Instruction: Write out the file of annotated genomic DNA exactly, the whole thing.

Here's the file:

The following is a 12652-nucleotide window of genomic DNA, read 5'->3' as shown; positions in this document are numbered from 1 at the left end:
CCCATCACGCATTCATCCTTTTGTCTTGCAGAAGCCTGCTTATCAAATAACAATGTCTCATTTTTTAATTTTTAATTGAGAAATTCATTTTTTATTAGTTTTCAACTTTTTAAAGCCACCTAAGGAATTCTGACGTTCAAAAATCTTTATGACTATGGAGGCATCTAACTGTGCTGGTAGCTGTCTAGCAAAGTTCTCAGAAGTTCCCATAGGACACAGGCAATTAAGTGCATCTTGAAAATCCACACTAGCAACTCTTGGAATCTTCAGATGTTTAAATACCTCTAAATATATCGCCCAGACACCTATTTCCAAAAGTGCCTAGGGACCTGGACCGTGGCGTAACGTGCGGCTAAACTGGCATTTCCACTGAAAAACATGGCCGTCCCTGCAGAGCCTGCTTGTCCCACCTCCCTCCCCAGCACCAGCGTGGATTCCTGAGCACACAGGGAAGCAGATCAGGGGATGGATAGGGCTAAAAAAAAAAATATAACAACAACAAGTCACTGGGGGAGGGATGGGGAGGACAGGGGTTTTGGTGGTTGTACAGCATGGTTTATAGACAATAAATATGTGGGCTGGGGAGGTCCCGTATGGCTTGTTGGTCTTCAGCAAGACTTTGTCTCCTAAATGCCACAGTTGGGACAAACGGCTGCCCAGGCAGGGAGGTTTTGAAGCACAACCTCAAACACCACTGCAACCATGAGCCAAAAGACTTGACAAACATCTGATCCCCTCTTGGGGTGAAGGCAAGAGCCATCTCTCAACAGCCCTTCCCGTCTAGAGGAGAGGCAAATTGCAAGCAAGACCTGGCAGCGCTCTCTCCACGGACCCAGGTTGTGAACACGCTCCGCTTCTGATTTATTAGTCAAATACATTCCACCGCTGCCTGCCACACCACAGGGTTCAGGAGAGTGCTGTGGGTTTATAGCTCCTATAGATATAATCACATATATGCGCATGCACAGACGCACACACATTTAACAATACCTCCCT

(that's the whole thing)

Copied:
The following is a 12652-nucleotide window of genomic DNA, read 5'->3' as shown; positions in this document are numbered from 1 at the left end:
CCCATCACGCATTCATCCTTTTGTCTTGCAGAAGCCTGCTTATCAAATAACAATGTCTCATTTTTTAATTTTTAATTGAGAAATTCATTTTTTATTAGTTTTCAACTTTTTAAAGCCACCTAAGGAATTCTGACGTTCAAAAATCTTTATGACTATGGAGGCATCTAACTGTGCTGGTAGCTGTCTAGCAAAGTTCTCAGAAGTTCCCATAGGACACAGGCAATTAAGTGCATCTTGAAAATCCACACTAGCAACTCTTGGAATCTTCAGATGTTTAAATACCTCTAAATATATCGCCCAGACACCTATTTCCAAAAGTGCCTAGGGACCTGGACCGTGGCGTAACGTGCGGCTAAACTGGCATTTCCACTGAAAAACATGGCCGTCCCTGCAGAGCCTGCTTGTCCCACCTCCCTCCCCAGCACCAGCGTGGATTCCTGAGCACACAGGGAAGCAGATCAGGGGATGGATAGGGCTAAAAAAAAAAATATAACAACAACAAGTCACTGGGGGAGGGATGGGGAGGACAGGGGTTTTGGTGGTTGTACAGCATGGTTTATAGACAATAAATATGTGGGCTGGGGAGGTCCCGTATGGCTTGTTGGTCTTCAGCAAGACTTTGTCTCCTAAATGCCACAGTTGGGACAAACGGCTGCCCAGGCAGGGAGGTTTTGAAGCACAACCTCAAACACCACTGCAACCATGAGCCAAAAGACTTGACAAACATCTGATCCCCTCTTGGGGTGAAGGCAAGAGCCATCTCTCAACAGCCCTTCCCGTCTAGAGGAGAGGCAAATTGCAAGCAAGACCTGGCAGCGCTCTCTCCACGGACCCAGGTTGTGAACACGCTCCGCTTCTGATTTATTAGTCAAATACATTCCACCGCTGCCTGCCACACCACAGGGTTCAGGAGAGTGCTGTGGGTTTATAGCTCCTATAGATATAATCACATATATGCGCATGCACAGACGCACACACATTTAACAATACCTCCCT